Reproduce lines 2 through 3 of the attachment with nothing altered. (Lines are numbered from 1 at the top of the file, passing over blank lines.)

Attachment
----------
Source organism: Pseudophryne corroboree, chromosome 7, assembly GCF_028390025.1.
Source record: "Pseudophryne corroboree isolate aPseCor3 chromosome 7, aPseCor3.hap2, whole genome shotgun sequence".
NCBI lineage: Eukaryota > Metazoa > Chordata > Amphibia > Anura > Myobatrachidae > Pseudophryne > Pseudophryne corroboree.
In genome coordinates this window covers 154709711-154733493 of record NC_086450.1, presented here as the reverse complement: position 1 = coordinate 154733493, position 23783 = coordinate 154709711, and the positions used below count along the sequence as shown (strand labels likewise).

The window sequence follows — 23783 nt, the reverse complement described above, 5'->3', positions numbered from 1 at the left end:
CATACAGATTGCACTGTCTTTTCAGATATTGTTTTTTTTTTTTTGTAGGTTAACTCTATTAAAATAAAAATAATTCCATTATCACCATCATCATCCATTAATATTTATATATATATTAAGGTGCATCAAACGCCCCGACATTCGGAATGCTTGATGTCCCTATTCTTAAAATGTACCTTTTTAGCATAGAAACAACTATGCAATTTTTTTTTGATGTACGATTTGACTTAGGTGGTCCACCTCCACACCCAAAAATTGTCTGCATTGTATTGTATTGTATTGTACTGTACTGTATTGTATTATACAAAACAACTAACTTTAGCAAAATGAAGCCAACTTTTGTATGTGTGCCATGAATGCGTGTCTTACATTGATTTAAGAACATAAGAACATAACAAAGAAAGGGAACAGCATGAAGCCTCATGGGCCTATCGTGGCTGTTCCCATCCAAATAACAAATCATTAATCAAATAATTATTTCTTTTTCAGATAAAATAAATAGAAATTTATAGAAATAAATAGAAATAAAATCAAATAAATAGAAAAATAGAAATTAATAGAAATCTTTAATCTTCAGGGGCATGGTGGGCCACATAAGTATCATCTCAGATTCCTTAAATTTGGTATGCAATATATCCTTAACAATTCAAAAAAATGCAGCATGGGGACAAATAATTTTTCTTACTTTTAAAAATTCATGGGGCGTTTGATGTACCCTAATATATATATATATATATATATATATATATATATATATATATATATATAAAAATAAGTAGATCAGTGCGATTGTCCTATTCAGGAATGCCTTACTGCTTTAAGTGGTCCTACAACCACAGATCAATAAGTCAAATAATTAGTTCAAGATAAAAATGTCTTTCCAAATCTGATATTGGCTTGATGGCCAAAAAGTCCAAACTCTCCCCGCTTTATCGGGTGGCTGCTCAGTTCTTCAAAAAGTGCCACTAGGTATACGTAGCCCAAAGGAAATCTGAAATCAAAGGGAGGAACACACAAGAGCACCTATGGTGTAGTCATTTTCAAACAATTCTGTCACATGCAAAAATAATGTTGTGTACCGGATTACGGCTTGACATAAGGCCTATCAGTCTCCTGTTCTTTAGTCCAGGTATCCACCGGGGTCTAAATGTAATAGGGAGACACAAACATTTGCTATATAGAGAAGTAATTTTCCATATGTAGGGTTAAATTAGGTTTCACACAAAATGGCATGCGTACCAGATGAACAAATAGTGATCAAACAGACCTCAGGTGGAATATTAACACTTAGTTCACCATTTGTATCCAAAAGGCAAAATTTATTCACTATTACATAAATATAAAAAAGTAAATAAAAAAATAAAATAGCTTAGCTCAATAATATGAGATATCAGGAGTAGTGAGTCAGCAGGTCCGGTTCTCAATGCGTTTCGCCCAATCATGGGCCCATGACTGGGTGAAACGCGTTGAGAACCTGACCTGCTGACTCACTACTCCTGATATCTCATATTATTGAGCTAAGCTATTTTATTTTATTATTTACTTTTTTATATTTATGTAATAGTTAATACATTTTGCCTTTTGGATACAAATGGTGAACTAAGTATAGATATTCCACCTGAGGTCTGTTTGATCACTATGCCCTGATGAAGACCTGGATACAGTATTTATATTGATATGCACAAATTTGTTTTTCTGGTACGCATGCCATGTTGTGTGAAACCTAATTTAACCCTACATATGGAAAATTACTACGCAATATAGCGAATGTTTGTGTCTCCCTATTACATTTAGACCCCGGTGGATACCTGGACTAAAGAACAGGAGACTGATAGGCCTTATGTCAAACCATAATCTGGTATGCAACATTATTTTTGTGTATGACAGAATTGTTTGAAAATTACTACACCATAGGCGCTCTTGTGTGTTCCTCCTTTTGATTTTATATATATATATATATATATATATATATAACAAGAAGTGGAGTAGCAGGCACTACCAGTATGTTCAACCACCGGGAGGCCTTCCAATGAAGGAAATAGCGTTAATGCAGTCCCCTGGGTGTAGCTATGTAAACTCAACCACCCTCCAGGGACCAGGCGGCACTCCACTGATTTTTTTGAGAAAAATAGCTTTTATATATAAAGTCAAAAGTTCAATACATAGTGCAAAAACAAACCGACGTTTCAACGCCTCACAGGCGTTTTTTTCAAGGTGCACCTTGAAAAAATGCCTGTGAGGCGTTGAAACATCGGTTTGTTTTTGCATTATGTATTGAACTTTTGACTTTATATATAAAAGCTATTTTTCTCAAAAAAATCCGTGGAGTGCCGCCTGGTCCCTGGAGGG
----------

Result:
Source record: "Pseudophryne corroboree isolate aPseCor3 chromosome 7, aPseCor3.hap2, whole genome shotgun sequence".
NCBI lineage: Eukaryota > Metazoa > Chordata > Amphibia > Anura > Myobatrachidae > Pseudophryne > Pseudophryne corroboree.